6 police, 7 assailants killed amid Malaysian siege

Published on NewsOK Modified: March 3, 2013 at 9:03 am •  Published: March 3, 2013
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KUALA LUMPUR, Malaysia (AP) — Gunmen ambushed and killed six Malaysian policemen as fears mounted that armed intruders from the southern Philippines had slipped into at least three coastal districts on Borneo island, officials said Sunday.

Six of the attackers were also fatally shot Saturday night, while another was beaten to death by angry villagers, escalating tensions in eastern Sabah state, where Malaysia's biggest security crisis in recent years began after about 200 members of a Philippine Muslim royal clan occupied a village last month to claim the territory as their own.

Security forces clashed with the clan members in the coastal area of Lahad Datu on Friday, leaving 12 Filipinos and two Malaysian police commandos dead.

The remaining clan members have refused to budge, while concerns have grown that other groups from the Philippines' restive southern provinces might enter Sabah, which shares a long and porous sea border with the Philippines that's difficult to patrol. The Malaysian and Philippine navies have strengthened their presence in waters near their border, according to Filipino officials.

A police team was attacked late Saturday while inspecting a settlement in Semporna town, more than 150 kilometers (90 miles) from Lahad Datu, said national police chief Ismail Omar.

Six of the assailants were fatally shot by police at the settlement and another was beaten to death by villagers whom he apparently tried to take captive while armed with a rifle, said Sabah police chief Hamza Taib.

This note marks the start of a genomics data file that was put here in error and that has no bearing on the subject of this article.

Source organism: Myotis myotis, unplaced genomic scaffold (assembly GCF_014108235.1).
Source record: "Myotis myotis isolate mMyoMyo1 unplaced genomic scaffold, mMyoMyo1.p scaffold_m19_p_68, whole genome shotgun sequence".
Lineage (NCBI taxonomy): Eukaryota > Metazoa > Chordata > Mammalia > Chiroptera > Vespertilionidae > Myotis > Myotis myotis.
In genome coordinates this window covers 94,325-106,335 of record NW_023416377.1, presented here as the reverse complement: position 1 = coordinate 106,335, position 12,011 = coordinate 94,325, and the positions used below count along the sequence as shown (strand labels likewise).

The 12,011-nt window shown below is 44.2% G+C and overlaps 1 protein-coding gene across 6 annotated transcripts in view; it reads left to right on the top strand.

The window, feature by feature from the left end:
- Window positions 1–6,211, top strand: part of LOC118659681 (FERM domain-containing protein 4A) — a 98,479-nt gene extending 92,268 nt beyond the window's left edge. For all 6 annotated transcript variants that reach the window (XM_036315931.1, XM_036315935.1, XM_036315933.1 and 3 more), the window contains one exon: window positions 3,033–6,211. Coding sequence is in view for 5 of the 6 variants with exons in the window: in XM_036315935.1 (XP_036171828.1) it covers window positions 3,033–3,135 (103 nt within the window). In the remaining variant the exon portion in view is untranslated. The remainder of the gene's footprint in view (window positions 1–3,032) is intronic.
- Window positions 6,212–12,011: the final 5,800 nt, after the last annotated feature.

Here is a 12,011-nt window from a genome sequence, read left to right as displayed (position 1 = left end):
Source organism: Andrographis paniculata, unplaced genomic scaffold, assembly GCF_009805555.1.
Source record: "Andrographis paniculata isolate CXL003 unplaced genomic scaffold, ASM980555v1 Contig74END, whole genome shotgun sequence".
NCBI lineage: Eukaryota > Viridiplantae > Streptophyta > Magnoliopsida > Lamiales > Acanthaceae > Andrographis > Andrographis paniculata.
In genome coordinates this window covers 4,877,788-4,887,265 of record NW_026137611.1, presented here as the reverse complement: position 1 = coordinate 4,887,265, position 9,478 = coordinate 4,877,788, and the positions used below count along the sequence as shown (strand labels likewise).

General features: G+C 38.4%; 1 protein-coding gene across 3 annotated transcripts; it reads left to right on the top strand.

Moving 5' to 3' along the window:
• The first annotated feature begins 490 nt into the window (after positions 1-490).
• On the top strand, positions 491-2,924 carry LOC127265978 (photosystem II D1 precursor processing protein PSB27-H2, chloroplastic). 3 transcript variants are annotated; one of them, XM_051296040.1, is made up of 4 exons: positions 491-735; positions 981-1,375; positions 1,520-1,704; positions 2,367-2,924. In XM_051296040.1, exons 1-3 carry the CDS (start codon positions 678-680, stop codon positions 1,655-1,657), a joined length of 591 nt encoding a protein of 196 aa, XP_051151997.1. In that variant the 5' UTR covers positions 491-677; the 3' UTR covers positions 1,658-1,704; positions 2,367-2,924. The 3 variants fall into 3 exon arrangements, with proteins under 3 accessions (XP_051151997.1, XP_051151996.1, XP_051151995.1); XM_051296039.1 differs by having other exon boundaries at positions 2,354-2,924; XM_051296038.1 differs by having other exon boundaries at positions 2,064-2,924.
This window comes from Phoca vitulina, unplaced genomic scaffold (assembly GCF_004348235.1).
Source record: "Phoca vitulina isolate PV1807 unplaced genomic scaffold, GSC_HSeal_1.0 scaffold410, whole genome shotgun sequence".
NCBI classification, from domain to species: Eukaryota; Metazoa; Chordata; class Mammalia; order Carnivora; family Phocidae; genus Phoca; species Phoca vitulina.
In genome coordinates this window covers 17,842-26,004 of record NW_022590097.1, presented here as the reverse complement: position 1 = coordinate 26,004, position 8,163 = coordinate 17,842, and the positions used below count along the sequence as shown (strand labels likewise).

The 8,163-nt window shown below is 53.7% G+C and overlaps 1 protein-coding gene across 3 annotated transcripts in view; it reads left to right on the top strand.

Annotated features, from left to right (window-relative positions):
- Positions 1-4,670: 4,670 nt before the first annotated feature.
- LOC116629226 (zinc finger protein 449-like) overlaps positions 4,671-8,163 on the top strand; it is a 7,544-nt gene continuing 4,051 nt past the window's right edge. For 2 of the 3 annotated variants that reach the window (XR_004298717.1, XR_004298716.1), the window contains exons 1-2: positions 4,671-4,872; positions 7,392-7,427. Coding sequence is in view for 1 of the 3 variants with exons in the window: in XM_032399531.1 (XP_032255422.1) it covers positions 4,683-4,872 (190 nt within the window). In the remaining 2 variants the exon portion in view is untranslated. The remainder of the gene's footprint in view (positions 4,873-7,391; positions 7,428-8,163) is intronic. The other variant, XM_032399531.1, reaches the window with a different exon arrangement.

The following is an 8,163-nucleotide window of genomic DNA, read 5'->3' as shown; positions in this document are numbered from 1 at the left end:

Police said they were also investigating sightings of armed foreigners in military-style clothing in a third Sabah seaside district nearby.

It was not clear whether the groups in the three areas had links to each other.

Malaysian Prime Minister Najib Razak said Sunday that army reinforcements have been sent to Sabah, adding that he was confident about their ability to control the situation.

The Filipinos who landed in Lahad Datu on Feb. 9 say ownership documents from the late 1800s prove the territory is theirs. They have rejected repeated calls from both the Malaysian and Philippine governments to leave Sabah, a short boat ride from the southern Philippines.

Police dropped leaflets by helicopter over the occupied village Saturday telling the Filipinos to give up, while the navy bolstered patrols in waters between Malaysia and the Philippines.

Three of the intruders tried to escape late Saturday and were caught, Ismail said, without elaborating.

The standoff has raised territorial issues in Sabah and the southern Philippines to an immediate national security concern for both countries.